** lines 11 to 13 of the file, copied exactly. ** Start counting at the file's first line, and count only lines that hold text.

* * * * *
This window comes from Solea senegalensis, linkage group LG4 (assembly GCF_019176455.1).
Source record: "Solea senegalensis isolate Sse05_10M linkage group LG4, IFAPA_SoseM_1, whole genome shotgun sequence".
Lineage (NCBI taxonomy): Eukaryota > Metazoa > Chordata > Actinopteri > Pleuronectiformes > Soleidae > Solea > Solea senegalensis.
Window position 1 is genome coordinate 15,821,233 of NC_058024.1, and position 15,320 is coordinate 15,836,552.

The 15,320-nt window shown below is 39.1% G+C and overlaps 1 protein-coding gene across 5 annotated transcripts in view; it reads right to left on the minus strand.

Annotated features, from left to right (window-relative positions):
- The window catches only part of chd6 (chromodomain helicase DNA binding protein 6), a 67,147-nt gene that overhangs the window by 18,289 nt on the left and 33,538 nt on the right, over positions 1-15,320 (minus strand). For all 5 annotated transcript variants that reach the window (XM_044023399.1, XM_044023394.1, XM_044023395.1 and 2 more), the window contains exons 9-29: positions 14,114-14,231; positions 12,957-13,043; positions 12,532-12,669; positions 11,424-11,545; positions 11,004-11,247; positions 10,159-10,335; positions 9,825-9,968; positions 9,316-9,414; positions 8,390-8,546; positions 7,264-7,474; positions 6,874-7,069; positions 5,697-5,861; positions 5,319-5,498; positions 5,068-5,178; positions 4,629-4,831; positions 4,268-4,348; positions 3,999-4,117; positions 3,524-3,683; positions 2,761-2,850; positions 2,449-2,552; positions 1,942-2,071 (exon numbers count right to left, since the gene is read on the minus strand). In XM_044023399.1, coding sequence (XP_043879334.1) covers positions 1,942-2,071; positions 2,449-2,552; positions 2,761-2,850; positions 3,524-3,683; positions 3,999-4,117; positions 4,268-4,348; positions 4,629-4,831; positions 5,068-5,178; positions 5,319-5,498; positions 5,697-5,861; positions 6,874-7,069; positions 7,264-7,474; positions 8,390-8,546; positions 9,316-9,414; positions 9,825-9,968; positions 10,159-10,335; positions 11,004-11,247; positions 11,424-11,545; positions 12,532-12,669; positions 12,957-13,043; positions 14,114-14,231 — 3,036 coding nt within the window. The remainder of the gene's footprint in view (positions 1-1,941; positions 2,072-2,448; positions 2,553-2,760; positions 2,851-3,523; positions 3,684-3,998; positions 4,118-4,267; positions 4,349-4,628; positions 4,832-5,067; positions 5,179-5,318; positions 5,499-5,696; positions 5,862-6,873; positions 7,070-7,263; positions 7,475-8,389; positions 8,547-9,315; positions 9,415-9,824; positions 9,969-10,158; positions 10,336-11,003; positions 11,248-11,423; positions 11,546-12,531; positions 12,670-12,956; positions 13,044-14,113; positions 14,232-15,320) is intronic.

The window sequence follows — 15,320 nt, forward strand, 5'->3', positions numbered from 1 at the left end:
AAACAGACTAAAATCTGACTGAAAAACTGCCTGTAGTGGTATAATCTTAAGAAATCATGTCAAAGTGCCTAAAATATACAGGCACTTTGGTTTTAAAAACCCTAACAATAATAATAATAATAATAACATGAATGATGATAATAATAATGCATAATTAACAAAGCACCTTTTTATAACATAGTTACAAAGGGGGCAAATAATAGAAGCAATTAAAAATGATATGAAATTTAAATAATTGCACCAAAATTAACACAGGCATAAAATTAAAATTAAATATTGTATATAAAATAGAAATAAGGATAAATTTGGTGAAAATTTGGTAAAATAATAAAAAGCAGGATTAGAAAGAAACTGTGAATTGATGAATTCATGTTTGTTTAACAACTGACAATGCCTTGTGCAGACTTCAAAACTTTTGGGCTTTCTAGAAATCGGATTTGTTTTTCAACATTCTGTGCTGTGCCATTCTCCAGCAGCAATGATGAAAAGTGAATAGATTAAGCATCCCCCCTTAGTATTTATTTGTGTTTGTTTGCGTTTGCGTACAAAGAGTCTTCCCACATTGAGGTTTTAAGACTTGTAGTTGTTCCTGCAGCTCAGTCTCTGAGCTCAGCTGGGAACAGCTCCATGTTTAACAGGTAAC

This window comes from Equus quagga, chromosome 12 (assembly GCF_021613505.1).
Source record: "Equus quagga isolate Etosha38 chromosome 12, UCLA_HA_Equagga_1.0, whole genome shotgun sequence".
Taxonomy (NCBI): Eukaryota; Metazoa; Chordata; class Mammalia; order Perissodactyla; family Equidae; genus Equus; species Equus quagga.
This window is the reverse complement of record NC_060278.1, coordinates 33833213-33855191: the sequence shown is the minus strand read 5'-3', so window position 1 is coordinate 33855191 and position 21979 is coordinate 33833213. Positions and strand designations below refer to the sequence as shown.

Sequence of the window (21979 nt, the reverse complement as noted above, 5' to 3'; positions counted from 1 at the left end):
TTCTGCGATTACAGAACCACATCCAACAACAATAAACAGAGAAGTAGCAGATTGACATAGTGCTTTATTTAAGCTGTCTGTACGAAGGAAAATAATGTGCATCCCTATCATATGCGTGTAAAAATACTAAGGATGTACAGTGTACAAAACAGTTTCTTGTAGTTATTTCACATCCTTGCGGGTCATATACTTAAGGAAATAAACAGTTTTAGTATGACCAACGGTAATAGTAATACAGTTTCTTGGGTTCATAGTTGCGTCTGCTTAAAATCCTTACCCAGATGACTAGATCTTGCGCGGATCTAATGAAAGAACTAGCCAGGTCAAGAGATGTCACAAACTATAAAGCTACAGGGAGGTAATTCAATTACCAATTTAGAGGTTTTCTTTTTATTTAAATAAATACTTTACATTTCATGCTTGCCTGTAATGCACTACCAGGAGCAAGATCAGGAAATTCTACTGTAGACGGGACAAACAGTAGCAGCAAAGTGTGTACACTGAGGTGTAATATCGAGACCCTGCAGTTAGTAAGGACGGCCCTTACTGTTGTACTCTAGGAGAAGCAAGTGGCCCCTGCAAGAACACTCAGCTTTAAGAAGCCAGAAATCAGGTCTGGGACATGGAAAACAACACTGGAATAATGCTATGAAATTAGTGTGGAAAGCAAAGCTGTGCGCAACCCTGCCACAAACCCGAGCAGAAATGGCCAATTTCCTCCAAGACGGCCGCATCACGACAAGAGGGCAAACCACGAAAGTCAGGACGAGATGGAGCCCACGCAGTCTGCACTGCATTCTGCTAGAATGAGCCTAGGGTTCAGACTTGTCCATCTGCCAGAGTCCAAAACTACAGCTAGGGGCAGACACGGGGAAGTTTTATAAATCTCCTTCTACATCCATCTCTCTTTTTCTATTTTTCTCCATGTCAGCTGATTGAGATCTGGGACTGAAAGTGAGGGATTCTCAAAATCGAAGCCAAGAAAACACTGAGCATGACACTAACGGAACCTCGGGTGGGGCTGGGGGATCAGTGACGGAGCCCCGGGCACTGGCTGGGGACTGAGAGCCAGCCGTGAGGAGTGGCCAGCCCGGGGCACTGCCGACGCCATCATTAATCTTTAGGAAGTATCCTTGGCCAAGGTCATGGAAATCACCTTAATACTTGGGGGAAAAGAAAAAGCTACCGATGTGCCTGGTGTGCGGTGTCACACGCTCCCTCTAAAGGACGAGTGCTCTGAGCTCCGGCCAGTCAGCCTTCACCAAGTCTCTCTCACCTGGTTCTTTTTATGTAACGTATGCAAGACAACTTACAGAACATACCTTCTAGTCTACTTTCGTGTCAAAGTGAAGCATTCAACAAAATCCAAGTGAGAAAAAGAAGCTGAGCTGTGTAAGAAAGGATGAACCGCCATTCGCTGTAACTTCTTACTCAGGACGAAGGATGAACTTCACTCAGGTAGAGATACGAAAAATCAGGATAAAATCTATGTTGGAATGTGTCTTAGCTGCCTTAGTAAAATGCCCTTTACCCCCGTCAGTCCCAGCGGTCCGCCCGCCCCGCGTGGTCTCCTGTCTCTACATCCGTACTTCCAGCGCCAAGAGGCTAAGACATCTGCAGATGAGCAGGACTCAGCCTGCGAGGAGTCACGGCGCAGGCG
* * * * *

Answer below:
Source record: "Equus quagga isolate Etosha38 chromosome 12, UCLA_HA_Equagga_1.0, whole genome shotgun sequence".
Taxonomy (NCBI): Eukaryota; Metazoa; Chordata; class Mammalia; order Perissodactyla; family Equidae; genus Equus; species Equus quagga.
This window is the reverse complement of record NC_060278.1, coordinates 33833213-33855191: the sequence shown is the minus strand read 5'-3', so window position 1 is coordinate 33855191 and position 21979 is coordinate 33833213. Positions and strand designations below refer to the sequence as shown.